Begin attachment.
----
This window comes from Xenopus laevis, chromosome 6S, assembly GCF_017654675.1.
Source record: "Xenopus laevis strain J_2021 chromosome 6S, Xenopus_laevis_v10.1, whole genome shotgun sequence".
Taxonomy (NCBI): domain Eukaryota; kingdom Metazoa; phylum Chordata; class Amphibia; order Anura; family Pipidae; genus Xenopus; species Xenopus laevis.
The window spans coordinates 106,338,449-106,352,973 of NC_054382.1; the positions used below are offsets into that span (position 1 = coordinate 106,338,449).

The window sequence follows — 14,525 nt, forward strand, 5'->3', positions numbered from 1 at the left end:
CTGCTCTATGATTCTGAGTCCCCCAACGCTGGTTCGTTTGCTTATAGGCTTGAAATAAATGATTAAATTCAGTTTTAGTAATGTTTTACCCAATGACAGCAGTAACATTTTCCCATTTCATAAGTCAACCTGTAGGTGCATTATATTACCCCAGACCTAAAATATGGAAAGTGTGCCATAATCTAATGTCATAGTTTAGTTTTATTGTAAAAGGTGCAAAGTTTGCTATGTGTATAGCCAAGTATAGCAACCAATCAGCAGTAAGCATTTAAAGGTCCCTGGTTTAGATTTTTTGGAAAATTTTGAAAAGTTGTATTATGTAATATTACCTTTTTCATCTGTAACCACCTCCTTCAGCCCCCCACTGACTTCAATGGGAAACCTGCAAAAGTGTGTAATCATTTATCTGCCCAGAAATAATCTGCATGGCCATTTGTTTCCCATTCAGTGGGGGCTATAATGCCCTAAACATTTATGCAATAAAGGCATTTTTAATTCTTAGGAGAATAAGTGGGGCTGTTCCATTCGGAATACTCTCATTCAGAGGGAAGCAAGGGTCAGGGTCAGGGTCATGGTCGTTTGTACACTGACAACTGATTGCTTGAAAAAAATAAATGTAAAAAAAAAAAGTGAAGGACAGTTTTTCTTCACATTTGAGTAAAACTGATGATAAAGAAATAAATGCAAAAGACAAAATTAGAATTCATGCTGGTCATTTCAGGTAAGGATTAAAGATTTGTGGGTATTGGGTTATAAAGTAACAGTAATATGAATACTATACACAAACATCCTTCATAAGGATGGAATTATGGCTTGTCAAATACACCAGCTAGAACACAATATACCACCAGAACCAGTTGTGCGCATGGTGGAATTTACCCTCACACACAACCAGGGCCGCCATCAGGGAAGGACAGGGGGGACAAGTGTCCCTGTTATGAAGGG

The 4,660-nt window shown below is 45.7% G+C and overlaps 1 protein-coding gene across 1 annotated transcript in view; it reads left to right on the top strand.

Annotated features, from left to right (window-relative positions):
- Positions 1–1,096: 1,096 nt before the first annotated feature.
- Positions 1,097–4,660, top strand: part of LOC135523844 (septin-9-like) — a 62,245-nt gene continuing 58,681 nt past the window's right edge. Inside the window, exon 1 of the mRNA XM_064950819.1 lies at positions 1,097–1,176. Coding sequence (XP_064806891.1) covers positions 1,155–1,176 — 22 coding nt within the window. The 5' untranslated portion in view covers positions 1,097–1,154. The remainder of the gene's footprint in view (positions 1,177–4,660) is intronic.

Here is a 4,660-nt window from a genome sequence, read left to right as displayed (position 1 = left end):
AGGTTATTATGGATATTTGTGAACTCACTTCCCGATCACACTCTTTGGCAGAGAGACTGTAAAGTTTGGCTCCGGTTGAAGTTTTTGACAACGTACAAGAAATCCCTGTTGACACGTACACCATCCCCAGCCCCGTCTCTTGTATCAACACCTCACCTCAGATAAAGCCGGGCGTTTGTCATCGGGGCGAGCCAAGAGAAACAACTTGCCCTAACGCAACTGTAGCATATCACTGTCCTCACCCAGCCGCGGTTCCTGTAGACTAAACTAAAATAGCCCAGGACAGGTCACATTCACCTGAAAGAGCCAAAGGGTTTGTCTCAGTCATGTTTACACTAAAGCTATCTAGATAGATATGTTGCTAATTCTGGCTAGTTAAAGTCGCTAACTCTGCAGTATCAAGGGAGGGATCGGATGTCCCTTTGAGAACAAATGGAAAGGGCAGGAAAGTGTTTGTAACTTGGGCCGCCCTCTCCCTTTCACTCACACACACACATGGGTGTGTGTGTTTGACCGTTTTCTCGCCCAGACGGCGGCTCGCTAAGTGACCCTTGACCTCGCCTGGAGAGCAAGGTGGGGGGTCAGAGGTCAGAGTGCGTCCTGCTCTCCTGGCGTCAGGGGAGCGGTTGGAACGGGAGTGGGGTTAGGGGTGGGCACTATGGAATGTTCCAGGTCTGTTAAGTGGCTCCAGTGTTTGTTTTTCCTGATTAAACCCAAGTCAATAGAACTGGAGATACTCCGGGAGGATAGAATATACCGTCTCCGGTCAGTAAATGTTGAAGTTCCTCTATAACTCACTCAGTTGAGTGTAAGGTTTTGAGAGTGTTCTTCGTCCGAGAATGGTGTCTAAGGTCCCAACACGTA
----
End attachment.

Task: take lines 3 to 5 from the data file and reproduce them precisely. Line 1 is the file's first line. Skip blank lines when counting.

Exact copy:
Taxonomy (NCBI): domain Eukaryota; kingdom Metazoa; phylum Chordata; class Amphibia; order Anura; family Pipidae; genus Xenopus; species Xenopus laevis.
The window spans coordinates 106,338,449-106,352,973 of NC_054382.1; the positions used below are offsets into that span (position 1 = coordinate 106,338,449).

The window sequence follows — 14,525 nt, forward strand, 5'->3', positions numbered from 1 at the left end: